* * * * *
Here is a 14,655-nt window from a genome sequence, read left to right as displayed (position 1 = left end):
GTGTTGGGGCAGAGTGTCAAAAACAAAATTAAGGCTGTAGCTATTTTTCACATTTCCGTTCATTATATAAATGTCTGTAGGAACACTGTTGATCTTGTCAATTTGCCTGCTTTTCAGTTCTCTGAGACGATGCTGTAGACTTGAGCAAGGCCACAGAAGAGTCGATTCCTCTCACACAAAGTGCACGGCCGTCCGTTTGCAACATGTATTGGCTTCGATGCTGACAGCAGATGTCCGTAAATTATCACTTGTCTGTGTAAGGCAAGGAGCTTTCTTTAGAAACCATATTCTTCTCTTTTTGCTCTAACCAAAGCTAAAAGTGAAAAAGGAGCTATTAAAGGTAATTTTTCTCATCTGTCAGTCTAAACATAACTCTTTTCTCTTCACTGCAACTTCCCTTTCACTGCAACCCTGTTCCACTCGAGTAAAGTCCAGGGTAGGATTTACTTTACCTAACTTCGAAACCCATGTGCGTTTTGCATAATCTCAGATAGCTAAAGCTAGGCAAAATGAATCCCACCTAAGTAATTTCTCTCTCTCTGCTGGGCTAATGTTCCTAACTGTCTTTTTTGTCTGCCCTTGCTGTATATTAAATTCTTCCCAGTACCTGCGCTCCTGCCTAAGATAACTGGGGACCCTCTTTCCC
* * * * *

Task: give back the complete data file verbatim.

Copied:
Here is a 14,655-nt window from a genome sequence, read left to right as displayed (position 1 = left end):
GTGTTGGGGCAGAGTGTCAAAAACAAAATTAAGGCTGTAGCTATTTTTCACATTTCCGTTCATTATATAAATGTCTGTAGGAACACTGTTGATCTTGTCAATTTGCCTGCTTTTCAGTTCTCTGAGACGATGCTGTAGACTTGAGCAAGGCCACAGAAGAGTCGATTCCTCTCACACAAAGTGCACGGCCGTCCGTTTGCAACATGTATTGGCTTCGATGCTGACAGCAGATGTCCGTAAATTATCACTTGTCTGTGTAAGGCAAGGAGCTTTCTTTAGAAACCATATTCTTCTCTTTTTGCTCTAACCAAAGCTAAAAGTGAAAAAGGAGCTATTAAAGGTAATTTTTCTCATCTGTCAGTCTAAACATAACTCTTTTCTCTTCACTGCAACTTCCCTTTCACTGCAACCCTGTTCCACTCGAGTAAAGTCCAGGGTAGGATTTACTTTACCTAACTTCGAAACCCATGTGCGTTTTGCATAATCTCAGATAGCTAAAGCTAGGCAAAATGAATCCCACCTAAGTAATTTCTCTCTCTCTGCTGGGCTAATGTTCCTAACTGTCTTTTTTGTCTGCCCTTGCTGTATATTAAATTCTTCCCAGTACCTGCGCTCCTGCCTAAGATAACTGGGGACCCTCTTTCCC